• Finally, we joke around here about the savings realized by not having to buy antidepressants in the winter.  Truly, for us, having a sheltered space to take in more winter sunlight and garden plants makes a huge difference in mood and quality of life.
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Tuesday, November 9, 2010

Cheap and Easy Spoonbread

(Apologies for the picture quality; it looked fine in the preview screen before we scarfed down our picture subject!)

Heading deep into fall, it is time to start eating some of those preserved goods that we worked so hard for this summer, and a great use for frozen corn is spoonbread, a kind of soft cornbread that includes whole kernel corn.

This quick recipe makes use of Jiffy cornbread mix.  I like Jiffy mixes as the base for quick recipes; they are always cheap, and the ingredient list is generally pretty healthy and pretty much in line with what you would use if you made the recipe from scratch.  This spoonbread requires:

Cheap and Easy Spoonbread
1 box Jiffy cornbread mix ($0.47 on sale)
1 egg ($0.13, farm-raised; score!)
6 oz. milk ($0.32, local and expensive, but worth it)
1 pint frozen corn (from freezer)

Mix ingredients and spread in an 8x8 greased baking dish.  Bake 25-30 minutes; longer baking creates a more bread-like product, while the lower time leaves it soft.

This is a great side dish for a meal, or a really good light meal.  Eat the leftovers heated up in the mornings with butter and honey or maple syrup, or wait for lunch and add cheese (and maybe some diced chiles if you have them in the freezer and feel like some heat).

The Analysis

Fast:  One bowl, 4 ingredients, and about 32 minutes of prep including the baking time.

Cheap:  $0.82 for about 4 servings; even if you add ingredients to make a meal, it is still well within budget. 

Good:  Yummy and healthy, this is a great light meal or snack.
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Friday, November 5, 2010

2010 Garden Review

The main gardens have been taken down, and we have spread as much mulch as we have had time for to date (we use pine needles or shredded leaves, depending on supply and location).  So, I thought it would be fun to wrap up the week with a success/failure analysis of the 2010 gardening year. 

Note:  I am gardening in southwest Ohio, which is on the border of zones 5 and 6.  I have always counted myself a zone 5 person, but after a couple of years of extended seasons, I'm going to start following zone 6 Almanac dates next year.

The Disappointments:
  • The rabbits were killing me this year.  At one point, I nicknamed two of them Roundup and Napalm, so good were they at removing vegetation.  I watched the rabbits eat every bean seedling from two different plantings this year, so no beans.  They also wiped out an entire dill crop.  Sadly, they also ate most of three plantings of carrots, so that we have had only a few homegrown carrots this year and about a pint to freeze.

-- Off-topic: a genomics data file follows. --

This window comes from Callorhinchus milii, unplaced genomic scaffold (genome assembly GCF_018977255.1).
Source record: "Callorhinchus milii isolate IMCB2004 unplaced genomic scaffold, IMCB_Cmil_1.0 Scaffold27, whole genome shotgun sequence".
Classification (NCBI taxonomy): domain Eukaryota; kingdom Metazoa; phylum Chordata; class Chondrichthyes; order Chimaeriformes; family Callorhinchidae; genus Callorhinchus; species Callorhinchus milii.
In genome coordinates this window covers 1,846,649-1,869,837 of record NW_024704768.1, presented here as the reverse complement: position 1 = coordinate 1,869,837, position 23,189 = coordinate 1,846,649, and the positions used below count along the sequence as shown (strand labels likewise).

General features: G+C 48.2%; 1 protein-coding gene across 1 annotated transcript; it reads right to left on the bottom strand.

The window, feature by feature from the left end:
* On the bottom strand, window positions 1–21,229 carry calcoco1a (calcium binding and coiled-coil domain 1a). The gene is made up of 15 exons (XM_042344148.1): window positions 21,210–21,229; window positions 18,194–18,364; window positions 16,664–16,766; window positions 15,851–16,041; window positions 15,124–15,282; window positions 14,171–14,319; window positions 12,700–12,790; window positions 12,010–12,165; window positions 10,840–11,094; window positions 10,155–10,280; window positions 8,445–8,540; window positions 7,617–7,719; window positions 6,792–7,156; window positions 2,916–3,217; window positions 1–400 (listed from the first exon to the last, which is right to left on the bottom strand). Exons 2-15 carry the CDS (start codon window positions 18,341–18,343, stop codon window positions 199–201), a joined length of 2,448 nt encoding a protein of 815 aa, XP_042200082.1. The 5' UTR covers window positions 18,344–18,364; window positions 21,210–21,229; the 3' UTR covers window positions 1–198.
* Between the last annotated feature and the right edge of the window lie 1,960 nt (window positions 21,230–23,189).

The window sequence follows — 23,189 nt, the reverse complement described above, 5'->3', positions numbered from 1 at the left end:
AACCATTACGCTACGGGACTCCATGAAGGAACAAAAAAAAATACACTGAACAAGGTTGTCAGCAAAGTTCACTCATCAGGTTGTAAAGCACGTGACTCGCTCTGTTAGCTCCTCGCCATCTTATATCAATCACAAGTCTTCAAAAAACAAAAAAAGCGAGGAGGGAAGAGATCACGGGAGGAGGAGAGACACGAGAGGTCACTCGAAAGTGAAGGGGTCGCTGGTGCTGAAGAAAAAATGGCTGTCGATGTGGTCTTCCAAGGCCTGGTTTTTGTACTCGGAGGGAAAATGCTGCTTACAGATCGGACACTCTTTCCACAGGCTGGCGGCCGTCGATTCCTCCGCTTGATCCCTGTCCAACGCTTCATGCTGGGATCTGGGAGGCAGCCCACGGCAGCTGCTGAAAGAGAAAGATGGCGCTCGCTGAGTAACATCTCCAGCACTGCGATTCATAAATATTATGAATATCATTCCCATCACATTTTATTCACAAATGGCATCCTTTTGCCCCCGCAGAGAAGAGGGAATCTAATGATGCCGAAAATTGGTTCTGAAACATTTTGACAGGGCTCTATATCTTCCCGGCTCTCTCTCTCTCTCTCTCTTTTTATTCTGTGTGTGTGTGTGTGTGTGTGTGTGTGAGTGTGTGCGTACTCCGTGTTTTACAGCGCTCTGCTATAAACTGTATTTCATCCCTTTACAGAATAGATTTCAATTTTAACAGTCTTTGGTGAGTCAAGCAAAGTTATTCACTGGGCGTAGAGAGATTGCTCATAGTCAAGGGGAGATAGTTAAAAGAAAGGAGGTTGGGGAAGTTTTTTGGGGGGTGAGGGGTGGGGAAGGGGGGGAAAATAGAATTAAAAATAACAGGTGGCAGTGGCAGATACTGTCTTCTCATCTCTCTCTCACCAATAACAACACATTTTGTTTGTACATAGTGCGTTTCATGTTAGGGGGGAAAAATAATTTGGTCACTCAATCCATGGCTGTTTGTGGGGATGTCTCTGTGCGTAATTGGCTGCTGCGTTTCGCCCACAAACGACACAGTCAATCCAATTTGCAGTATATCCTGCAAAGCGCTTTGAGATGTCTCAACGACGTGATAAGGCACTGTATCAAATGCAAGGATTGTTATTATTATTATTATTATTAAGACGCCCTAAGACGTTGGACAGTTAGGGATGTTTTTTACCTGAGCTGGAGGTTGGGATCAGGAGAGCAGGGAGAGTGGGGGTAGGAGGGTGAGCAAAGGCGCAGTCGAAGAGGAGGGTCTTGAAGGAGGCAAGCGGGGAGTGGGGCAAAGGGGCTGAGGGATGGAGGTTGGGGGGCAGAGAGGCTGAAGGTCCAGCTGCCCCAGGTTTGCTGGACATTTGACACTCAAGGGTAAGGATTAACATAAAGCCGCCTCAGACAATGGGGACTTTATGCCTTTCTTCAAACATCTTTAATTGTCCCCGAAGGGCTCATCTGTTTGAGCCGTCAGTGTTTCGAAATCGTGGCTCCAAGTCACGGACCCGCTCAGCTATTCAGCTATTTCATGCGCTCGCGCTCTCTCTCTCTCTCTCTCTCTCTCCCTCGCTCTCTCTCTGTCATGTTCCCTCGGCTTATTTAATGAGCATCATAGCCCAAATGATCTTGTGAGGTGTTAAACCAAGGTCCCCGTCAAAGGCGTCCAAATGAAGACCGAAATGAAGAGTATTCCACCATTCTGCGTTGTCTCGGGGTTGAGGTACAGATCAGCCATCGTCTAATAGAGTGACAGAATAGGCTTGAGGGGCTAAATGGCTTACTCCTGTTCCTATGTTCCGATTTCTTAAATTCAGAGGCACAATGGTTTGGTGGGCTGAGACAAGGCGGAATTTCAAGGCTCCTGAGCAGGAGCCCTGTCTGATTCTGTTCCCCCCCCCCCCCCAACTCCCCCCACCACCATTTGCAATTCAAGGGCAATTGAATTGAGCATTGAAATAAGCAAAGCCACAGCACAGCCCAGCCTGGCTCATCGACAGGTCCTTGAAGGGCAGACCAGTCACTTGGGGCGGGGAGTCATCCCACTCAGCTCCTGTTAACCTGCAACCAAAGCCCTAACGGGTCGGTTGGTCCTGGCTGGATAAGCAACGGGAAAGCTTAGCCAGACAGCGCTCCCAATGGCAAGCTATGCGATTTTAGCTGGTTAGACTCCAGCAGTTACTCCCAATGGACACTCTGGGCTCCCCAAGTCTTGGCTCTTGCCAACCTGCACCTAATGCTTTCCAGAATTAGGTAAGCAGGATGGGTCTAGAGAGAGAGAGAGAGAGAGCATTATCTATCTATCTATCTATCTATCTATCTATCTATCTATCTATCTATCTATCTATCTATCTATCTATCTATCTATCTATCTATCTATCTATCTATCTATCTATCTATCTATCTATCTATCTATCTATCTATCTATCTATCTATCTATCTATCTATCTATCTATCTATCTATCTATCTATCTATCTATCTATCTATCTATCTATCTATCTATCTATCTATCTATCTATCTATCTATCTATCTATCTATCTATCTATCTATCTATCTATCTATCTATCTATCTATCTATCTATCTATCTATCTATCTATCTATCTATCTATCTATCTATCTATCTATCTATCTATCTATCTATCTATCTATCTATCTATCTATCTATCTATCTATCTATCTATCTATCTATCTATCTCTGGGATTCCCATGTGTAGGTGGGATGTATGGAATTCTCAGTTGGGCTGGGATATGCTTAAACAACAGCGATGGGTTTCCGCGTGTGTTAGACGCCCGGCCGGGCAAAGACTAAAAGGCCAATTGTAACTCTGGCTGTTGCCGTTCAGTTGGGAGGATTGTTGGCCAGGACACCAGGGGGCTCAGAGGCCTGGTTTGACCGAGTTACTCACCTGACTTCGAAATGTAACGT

• Erratic weather made the tomatoes behave badly.  I loved the big Oxheart tomatoes that weighed in at between one and two pounds each, but I didn't get as many all at once as I wanted, so I didn't get to can as much as I usually do.  The best performing tomato plant out of the 30 or so in the garden was, as always, a volunteer that came up and gave me sweet, juicy, golf ball-sized tomatoes for weeks.
  • When I wasn't cursing rabbits, I was cursing zucchini.  I got beautiful large plants that flowered for weeks.  Unfortunately, all the flowers were male, so I couldn't even go out there and help them pollinate.  I ended the year without a single zucchini.  Next year, we plan to put the zucchini in a new bed that has less rich soil than the main garden.
  • The birds took every single blueberry from the first cropping year of our bushes. The lesson:  the day you think, "oh, those will be ready tomorrow," either go ahead and pick them, or make sure you have impenetrable bird netting.
The Triumphs
  • This was definitely the year for herbs, starting in early spring.  The cilantro reseeded itself so that I had an abundance by April.  The sage also came back and threatened to take over the herb bed (as you see above).  Basil (particularly common and Thai) also did very well.
  • My experiment growing feverfew to help my headaches was a roaring success.  The feverfew cut my headaches so dramatically that my husband commented that the entire cost of the new herb bed in which it grows was completely worth it just in quality of life improvement.  I agree.  (As always, if you are contemplating trying a medicinal herb, don't do it solely because you are reading this or any other blog.  Do your own research; it is your body.)
  • For that matter, the front herb bed was a huge success.  I saw lots of people slow down and look, and when I was out with it I waved and said "hi" to more neighbors than any other year.
  • Potatoes were a huge success.  I cellared four pounds of them!  Yeah, I know, laugh it up, but I only put a few seed potatoes in the ground to see what would happen, and I would say I got an eight-fold yield back.  Plus, I discovered how much I love to dig potatoes; it is like an Easter egg hunt!  Next year, there will be many more potatoes.